The team also studied Aravind Hospital in India, an institution whose actions exemplify the forward-thinking strategy of high-cost investment. Aravind has invested in expensive medical equipment for corrective laser eye surgery. The delivery cost per patient is now so low that eye surgery in the region is cheaper than prescription glasses. Because of its considerable number of satisfied customers, Aravind Hospital has recovered its initial investment at an astonishing rate. From this research, it was concluded that the best solution would integrate multiple strategies: the market model of shared buying power, the cooperative business model, and the investment strategy of planned return on investment.

Finally, the team studied technology in order to learn what was possible. The technological capabilities of large multinationals, such as IBM and Hewlett-Packard, as well as those of smaller niche providers like Techsonic Industries, Inc., maker of the Humminbird Smartcast wireless wrist fish finder, and Univa Corporation, creator of grid computing, were studied. Through these investigations, it was determined that the best solution would be a combination of complex emerging technologies, such as open source development, grid computing and distributed networks, with adaptations of simpler ones of the past, such as interactive computing with I/O devices as user interfaces.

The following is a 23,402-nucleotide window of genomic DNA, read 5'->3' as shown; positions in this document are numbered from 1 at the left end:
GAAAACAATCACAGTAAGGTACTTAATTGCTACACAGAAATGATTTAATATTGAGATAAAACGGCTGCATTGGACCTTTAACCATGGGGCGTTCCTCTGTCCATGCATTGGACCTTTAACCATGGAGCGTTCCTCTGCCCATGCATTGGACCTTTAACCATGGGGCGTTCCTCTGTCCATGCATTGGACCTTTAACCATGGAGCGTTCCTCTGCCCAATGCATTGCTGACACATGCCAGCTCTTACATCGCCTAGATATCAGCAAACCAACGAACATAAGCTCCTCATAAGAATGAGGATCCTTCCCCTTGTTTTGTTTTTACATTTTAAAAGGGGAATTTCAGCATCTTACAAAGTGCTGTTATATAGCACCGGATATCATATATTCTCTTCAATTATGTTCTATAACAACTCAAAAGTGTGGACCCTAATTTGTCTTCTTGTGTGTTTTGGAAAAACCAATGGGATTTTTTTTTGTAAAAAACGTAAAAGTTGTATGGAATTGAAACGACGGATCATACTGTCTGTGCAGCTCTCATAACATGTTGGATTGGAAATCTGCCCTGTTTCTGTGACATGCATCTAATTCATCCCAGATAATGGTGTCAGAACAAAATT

Great problems are borne out of grand, seemingly impossible challenges. Project Infusion is a blueprint for a system fitting Prahalad's and Hammond's vision. It shows how a multinational company or consortium of companies could positively affect billions of people -- and make money.

For a presentation of the project, see An in-depth report is also available at the same URL.

Designed by
Eric Holubow, Lucas Daniel, Rinku Gajera, Stephen Schneider, Sara Cantor, Rachel Hinman, Ah Young Kim & Matt Locsin - United States